Radiation Exposure Does not Lead to Cancer: The Myth Destroyed

Radiation Exposure Does not Lead to Cancer- The Myth Destroyed

Researchers at the Berkeley National Laboratory, U.S. Department of Energy have destroyed one of the myths about the connection of cancer and radiation. With high-speed photography of living cells and mathematical modeling of the special cell culture of human breast cancer.Scientists have found evidence that the dose of ionizing radiation and cancer risk is not directly linked.

This is contrary to standard notions prediction of biological damage caused by ionizing radiation, the so-called linear-threshold hypothesis (LNT). According to scientists, the risk of cancer is directly proportional to dose, in other words, the higher the dose, the greater the risk of cancer. In this case even small doses are dangerous from this point of view.

New research shows that lower doses of ionizing radiation, DNA repair mechanisms work much better than at higher doses. This calls into question the widely held view that any amount of radiation harms the body.

The study was done by measuring the amount of “radiation-induced foci” – clusters of proteins that repair DNA double-breaks. The fact that people have evolved in an environment with very low levels of ionizing radiation, making it unlikely that a gap of more than one strand of DNA. Therefore, the “double maintenance” DNA can lead to errors and cancer.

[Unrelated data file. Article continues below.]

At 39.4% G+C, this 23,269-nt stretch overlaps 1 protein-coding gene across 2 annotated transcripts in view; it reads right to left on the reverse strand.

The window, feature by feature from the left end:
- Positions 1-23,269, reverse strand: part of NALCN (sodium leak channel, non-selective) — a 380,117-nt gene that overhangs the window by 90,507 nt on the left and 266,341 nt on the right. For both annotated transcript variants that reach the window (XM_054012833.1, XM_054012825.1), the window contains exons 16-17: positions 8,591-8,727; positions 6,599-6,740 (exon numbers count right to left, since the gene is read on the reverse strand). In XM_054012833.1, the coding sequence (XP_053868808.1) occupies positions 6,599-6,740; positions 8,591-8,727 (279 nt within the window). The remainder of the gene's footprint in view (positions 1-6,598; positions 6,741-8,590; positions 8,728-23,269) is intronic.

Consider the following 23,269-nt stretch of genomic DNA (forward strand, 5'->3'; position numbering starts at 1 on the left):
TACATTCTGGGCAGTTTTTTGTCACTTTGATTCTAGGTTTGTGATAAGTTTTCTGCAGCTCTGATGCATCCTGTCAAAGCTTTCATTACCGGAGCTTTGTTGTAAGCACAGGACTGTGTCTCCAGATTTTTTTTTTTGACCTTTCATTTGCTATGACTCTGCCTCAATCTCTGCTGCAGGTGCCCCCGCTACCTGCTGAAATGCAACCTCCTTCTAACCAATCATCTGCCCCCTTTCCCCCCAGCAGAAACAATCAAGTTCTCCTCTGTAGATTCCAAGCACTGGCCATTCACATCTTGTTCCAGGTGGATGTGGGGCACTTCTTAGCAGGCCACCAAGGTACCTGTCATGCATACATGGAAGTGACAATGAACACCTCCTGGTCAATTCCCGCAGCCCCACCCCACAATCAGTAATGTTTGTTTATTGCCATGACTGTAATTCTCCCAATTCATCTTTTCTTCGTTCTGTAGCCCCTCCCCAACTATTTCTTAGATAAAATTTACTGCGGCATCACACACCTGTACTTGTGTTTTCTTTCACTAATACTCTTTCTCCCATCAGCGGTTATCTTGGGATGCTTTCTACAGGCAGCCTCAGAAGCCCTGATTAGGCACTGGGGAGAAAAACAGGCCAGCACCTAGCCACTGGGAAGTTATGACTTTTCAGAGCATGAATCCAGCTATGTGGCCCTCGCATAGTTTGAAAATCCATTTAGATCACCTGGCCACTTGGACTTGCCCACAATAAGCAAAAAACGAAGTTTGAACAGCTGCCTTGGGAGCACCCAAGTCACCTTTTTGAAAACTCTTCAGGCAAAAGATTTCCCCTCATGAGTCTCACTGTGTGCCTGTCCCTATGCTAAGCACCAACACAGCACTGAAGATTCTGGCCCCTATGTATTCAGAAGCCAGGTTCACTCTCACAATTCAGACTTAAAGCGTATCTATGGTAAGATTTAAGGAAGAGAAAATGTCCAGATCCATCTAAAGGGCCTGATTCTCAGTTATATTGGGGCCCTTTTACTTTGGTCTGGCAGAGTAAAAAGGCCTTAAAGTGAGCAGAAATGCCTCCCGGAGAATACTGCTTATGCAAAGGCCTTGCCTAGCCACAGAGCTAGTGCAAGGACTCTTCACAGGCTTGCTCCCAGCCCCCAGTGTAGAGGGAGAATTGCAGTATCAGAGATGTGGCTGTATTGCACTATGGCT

However, observations and computer simulations show that the DNA is able to cope even with such uncommon lesions and hence small doses of radiation, even when damaged two strands of DNA that carry a healthy person without any consequences.However, when cells are exposed to large doses of radiation, there are too many double DNA breaks. As a result of the large number of “failures” of DNA chinitsya incorrectly, which can lead to cancer.


Posted by on January 11, 2012. Filed under Articles, Health, Life Style. You can follow any responses to this entry through the RSS 2.0. You can leave a response or trackback to this entry

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